English for Agriculture - Beginners and Intermediate

Fruit

When you think of fruit, you probably think of something sweet and juicy to eat. Apples, berries and oranges are all fruit. Scientists think of fruit as a part of a plant that has seeds. The fruit might not be sweet. In fact, it might not be edible at all. Fruit is usually soft and juicy, but not always. Sometimes it is covered by a hard, protective shell. Think about a watermelon, for example. It is soft and juicy on the inside, but the outside is tough. Walnuts and other nuts are technically a fruit even though they are very hard. However, it is still a fruit. They make up a large portion of our diets and they can be eaten raw, frozen, stewed, cooked, or dried.

 Many foods that we consider vegetables are actually fruits. The botanical definition of fruit is a seed-bearing part of a flowering plant or tree that can be eaten as food. By those standards, foods such as avocados, cucumbers, squash, and even tomatoes are all fruits. From a culinary viewpoint, a fruit is usually thought of as any sweet-tasting plant product with seeds, instead a vegetable is any savory or less sweet-tasting plant.

 

Types of Fruit

All fruits may be classified into three major groups: simple, aggregate, or multiple.

Simple Fruits: These ones are developed from the ovary of a single flower. Most fruits we have in our backyard are simple fruits. Simple fruits can be fleshy, or dry.

Fleshy Fruits: They are fruits that have a flesh area between the seeds and the skin. When you eat a fleshy fruit, you eat the flesh instead of the seeds, and some types of fleshy fruits have an edible skin. There are about five types of them: berries, drupes, pomes, hesperidiums, and pepos.

Berries: The entire fruit is fleshy except for a thin skin and the seeds contained inside. Example of these fruits are bananas, grapes, blueberries, avocados, tomatoes, eggplant, currant, persimmons, and raspberries.

Drupes: has a stony inner layer surrounding a single seed. Example of drupes is peach, olive, coconut, walnut, nectarines, plums, olives, cherries, apricot, lychee, and Almond.

Pomes: This is a fruit with an inedible core surrounded by edible flesh. Ex: Apples, pears, quince, chokeberry, juneberry, haw, medlar, rowan.

Hesperidiums: These modified berries have a leathery skin. In some cases, portions of the skin are edible, but it may not taste good. These are citrus fruits such as lemon, lime, grapefruit, orange, citron, mandarin.

Pepos: They are another type of modified berries, which have flesh within a hard skin that is mostly inedible. Ex:  Watermelons, pumpkins, cucumber, squash, honeydew melon, and sunberry.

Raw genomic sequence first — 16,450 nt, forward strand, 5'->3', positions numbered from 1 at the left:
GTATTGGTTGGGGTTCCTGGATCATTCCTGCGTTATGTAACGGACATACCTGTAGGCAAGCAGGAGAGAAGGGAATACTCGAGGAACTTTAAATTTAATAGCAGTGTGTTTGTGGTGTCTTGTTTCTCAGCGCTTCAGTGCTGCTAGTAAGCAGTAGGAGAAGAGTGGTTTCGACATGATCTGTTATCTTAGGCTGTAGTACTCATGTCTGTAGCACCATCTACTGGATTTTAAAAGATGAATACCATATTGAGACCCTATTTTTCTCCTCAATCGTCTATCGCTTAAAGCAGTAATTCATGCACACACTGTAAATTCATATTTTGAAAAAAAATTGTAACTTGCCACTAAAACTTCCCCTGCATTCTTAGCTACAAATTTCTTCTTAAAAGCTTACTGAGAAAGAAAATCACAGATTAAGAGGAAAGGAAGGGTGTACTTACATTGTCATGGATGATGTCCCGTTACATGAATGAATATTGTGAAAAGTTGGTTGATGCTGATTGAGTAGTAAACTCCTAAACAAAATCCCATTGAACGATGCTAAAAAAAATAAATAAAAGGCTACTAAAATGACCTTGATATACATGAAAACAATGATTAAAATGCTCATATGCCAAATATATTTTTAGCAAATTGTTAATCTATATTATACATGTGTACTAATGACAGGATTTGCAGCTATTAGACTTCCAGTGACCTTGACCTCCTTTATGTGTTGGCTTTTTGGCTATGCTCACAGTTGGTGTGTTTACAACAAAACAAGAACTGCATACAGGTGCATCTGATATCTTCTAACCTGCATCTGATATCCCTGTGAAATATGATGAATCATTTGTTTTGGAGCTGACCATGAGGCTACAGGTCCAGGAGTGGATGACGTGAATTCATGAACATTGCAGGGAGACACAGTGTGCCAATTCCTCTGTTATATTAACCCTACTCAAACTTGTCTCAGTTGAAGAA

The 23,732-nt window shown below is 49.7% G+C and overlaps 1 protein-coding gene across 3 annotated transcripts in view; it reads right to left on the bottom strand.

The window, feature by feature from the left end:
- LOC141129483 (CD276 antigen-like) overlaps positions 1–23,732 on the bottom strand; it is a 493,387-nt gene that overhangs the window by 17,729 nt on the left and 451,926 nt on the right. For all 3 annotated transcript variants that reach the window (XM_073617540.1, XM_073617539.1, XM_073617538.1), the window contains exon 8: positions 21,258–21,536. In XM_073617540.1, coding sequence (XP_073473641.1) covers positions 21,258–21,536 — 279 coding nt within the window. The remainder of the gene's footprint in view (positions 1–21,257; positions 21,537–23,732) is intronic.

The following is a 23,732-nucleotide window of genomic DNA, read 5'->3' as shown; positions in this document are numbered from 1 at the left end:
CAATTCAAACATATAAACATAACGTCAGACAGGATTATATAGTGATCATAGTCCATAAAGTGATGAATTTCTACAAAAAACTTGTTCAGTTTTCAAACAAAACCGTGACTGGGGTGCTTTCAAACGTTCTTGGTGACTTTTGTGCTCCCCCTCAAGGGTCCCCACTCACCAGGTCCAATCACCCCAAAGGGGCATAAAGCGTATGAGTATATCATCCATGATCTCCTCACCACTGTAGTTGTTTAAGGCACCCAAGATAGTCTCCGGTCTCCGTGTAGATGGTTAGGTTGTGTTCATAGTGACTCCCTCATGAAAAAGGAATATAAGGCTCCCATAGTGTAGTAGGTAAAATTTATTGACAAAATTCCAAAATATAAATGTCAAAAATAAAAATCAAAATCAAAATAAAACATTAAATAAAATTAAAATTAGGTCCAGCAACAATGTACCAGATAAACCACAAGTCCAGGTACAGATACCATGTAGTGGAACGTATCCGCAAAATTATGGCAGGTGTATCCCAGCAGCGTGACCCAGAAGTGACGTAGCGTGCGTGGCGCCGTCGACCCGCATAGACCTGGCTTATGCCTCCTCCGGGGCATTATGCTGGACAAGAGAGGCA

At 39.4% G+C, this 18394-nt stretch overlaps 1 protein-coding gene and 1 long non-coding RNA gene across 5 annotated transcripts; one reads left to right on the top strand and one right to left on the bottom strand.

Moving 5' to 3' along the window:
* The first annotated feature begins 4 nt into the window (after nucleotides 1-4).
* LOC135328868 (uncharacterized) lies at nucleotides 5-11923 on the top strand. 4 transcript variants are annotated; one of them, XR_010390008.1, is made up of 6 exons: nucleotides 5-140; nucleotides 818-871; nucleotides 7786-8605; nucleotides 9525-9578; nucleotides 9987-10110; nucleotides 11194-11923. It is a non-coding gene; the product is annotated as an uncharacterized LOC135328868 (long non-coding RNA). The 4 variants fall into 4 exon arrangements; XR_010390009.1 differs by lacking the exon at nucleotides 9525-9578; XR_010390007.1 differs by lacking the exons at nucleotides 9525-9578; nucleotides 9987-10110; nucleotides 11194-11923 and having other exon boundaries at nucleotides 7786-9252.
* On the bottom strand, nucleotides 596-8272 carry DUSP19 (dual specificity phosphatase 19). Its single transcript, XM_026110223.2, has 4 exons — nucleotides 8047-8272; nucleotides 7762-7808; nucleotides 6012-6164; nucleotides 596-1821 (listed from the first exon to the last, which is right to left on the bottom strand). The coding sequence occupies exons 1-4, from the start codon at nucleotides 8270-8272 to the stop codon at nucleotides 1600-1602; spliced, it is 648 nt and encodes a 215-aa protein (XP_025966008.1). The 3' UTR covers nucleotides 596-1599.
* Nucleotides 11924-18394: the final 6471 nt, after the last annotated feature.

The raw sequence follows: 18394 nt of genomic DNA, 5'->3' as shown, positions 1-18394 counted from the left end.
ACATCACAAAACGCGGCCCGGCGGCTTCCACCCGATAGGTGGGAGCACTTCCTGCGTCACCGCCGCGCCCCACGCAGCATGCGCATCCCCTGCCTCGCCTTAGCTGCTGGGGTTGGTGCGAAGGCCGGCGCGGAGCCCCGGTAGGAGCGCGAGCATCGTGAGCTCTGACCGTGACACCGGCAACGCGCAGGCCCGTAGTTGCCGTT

Dry Fruits

Dry fruits are divided into two categories:

 Dehiscent fruits split their hard shells to free the mature seed. Example of the dehiscent fruits are the legume (the pod of the pea and bean), which splits at both edges, and the follicle, which splits on only one side (milkweed and larkspur)

Indehiscent fruits do not split; do not by nature open to shed seeds; instead, they spray their fruits into the environment and stick them to an animal for spreading them. Some of these are the poppy, snapdragon, lily, mustard, and the achenes (sunflowers, dandelions and buckwheat). One of the most important is the achene that consists of a single seed that is attached to the wall of the ovary at only one point. The wall of the mature ovary is also thin and undeveloped so when it dries out the fruit formed has a seed-like appearance. Do not be confused to learn that the sunflower "seed" is actually a fruit. Remove the dried up wall of the fruit and the sunflower seed is found underneath. Other examples of this fruit are corn, wheat, rice, rye, barley, oats, and filberts.

 

Aggregate Fruits

It results from the joining of several ovaries of the same flower. It differs from simple fruits in that each single flower instead of having just one pistil carry several and the matured pistils stick, or "aggregate" together to form the final fruit. Examples include blackberries and strawberries. Raspberries.

 

Multiple Fruits

 It is a fruit formed from the fusion of the ovaries of many different flowers (inflorescence) which develop closely together to form one bigger fruit. Examples are pineapples, mulberries, osage-orange and breadfruit.

Here we explain some of the main fruits we can find in agriculture:

·         Apple. Apples are the most popular of all fruits and generally available all year round.

·         Avocado. Avocados are the only fruit that contain fat.

·         Bananas. Bananas are rich in potassium, have high-energy value and are good for growing children and athletes.

·         Grapes. They are a great energy source because of their natural fruit sugar content.

·         Lemon. Rarely eaten on its own, lemons are indispensable ingredients in the kitchen.

·         Mandarins or Tangerines. Mandarins are named after the city of Tangier in Morocco.

·         Mango. Mangoes grow in many tropical climates worldwide. Mangoes also make excellent ice creams, sorbets, sauces and drinks like smoothies.

·         Oranges. Oranges are best eaten in their natural state but can be used in different ways. Such as desserts, fruit salads, ice creams and juices. It can be squeezed for juice or used to marinate poultry or fish.

·         Pears. Pear should always be bought when they are in perfect condition as they can get damage quickly.

·         Pineapple. Derived from the Spanish word 'pina' meaning pinecone.

·         Strawberry. A unique fruit, the seeds grow around the outside of the fruit rather than inside it.

Watermelon. They have a lot of water that means they are low in calories.

Last modified: Wednesday, 7 September 2016, 9:47 PM
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